The informed choice of using homemade biodegradable pads is overtaken by the pad manufacturing MNC’s. Majority women still think that menstrual blood is impure. Many families still refuse seeking gynaecologist’s help to treat menstruation-related infections in their girl child.
Girls doing fellowship on menstrual hygiene in Pune are underling above trends. These girls are working on five points related to menstruation: awareness, accessibility, availability, disposal, and taboo.
On World Menstruation Day, experts say that only when we talk more about it, problems related to menstruation can be solved.
Mrunmayee Kolape is a young ‘period fellow’ from Pune, who works under Sukhibhava, a Bangalore-based organisation. “There is much marketing by some NGO’s that factory manufactured pads are good. Informed choice of using homemade, biodegradable pads or clothes is diminishing. Also, around 99 per cent of women think that period blood is impure. With this, they also think that they should not visit the temple or should not cook, as they are impure during periods,” she said.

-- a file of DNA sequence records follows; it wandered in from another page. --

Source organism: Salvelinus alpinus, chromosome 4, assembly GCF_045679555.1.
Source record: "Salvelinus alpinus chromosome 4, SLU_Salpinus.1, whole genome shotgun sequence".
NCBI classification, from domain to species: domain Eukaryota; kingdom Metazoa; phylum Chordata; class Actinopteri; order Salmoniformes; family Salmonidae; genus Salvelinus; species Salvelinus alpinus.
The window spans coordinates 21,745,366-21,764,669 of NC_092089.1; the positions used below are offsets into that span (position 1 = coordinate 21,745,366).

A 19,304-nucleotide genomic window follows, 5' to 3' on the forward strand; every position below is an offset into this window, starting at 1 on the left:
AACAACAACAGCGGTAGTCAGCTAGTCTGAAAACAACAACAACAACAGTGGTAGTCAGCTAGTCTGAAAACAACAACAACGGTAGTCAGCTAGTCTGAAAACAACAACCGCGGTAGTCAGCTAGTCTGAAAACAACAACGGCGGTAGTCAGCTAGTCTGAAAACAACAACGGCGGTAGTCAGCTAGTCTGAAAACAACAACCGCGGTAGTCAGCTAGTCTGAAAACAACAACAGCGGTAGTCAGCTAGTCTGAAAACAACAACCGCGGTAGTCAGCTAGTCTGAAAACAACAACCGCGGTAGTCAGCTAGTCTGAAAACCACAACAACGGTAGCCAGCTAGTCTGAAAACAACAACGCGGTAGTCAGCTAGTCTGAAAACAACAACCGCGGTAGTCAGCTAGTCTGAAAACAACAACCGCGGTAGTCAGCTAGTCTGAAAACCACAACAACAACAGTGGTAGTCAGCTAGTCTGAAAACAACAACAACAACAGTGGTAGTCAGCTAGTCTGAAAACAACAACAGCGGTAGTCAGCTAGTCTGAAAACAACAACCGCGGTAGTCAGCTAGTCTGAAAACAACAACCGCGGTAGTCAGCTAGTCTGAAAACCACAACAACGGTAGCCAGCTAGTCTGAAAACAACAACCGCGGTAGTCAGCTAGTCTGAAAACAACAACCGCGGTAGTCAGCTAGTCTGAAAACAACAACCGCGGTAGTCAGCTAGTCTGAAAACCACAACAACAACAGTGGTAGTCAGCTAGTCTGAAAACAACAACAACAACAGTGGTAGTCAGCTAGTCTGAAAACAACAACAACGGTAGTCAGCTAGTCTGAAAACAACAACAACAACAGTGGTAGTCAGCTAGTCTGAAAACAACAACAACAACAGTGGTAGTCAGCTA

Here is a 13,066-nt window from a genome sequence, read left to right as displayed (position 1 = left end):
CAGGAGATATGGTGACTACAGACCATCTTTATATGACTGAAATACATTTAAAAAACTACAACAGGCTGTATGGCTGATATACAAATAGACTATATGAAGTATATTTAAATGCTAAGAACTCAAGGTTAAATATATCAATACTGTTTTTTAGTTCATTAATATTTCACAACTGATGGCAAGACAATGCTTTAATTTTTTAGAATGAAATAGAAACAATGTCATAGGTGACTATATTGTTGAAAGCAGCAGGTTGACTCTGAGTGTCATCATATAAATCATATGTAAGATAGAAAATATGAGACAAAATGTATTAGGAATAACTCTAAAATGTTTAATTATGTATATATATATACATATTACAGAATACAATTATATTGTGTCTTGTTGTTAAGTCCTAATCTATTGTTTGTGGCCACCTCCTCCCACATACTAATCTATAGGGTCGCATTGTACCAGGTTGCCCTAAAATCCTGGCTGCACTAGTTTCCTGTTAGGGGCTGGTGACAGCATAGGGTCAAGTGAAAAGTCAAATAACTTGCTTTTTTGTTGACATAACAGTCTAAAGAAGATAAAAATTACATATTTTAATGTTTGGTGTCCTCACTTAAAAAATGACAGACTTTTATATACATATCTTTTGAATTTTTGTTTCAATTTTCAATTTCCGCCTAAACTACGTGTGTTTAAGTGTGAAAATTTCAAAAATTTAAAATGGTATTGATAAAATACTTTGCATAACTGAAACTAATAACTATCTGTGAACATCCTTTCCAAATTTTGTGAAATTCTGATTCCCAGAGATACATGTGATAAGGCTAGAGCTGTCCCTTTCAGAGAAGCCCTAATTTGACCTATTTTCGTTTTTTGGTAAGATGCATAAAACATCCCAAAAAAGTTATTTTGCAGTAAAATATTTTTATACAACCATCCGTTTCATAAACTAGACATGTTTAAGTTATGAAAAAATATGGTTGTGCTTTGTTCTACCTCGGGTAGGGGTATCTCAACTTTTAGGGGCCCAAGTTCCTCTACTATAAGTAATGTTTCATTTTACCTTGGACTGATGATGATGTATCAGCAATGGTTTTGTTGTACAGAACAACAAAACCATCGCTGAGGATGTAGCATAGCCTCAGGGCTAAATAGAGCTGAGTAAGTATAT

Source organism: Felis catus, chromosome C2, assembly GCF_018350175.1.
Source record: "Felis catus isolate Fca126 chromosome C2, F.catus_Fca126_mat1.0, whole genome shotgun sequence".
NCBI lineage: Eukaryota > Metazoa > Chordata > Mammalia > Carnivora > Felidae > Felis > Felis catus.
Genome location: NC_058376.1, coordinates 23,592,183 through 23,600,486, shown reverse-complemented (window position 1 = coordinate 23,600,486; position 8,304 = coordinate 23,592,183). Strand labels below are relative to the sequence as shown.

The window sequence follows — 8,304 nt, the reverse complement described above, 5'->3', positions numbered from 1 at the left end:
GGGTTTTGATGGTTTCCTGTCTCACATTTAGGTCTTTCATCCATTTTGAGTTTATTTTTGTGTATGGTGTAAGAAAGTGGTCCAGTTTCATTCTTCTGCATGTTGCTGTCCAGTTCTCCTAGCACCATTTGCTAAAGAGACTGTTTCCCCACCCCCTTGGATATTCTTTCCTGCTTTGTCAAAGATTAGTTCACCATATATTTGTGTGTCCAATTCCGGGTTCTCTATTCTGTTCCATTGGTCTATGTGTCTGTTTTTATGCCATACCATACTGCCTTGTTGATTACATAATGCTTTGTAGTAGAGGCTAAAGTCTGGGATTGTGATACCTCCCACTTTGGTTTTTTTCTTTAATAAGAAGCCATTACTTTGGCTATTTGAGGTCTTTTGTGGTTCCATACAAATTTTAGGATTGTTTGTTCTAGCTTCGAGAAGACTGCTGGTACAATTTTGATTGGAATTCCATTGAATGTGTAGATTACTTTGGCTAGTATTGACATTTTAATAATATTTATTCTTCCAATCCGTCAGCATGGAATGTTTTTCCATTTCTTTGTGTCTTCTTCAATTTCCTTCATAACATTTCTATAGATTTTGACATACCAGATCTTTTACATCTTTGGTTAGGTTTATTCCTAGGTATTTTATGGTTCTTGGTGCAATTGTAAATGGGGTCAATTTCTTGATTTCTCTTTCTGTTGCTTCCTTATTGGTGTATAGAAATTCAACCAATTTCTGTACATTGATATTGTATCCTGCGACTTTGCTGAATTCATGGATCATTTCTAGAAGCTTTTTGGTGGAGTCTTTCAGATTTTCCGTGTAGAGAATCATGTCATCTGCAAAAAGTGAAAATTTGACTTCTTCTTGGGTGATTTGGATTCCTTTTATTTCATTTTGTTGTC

She organises community and school four-session module on menstruation-related topics. “Every girl has her own story about periods. When we asked them, we found that the majority of the girls were scared and cried while having their first period. With menstruation, comes curiosity and inhibitions, and one needs to talk about it. The more openly we talk, the more we will be able to bust taboos surrounding it,” she added.
Rupal Deshmukh, another period fellowship from Pune, said, “When we ask the girls that who uses cloth pads in a classroom, nobody would raise their hand, however, when asked privately, they would agree to it. Using manufactured pads is becoming more and more associated with class symbol.”
“Many women neglect infections and hygiene. Families are still not taking their girls to a gynaecologist to treat menstruation-related infections. Even after heavy white discharge, women don’t take it serious enough to visit a doctor,” added Rupal.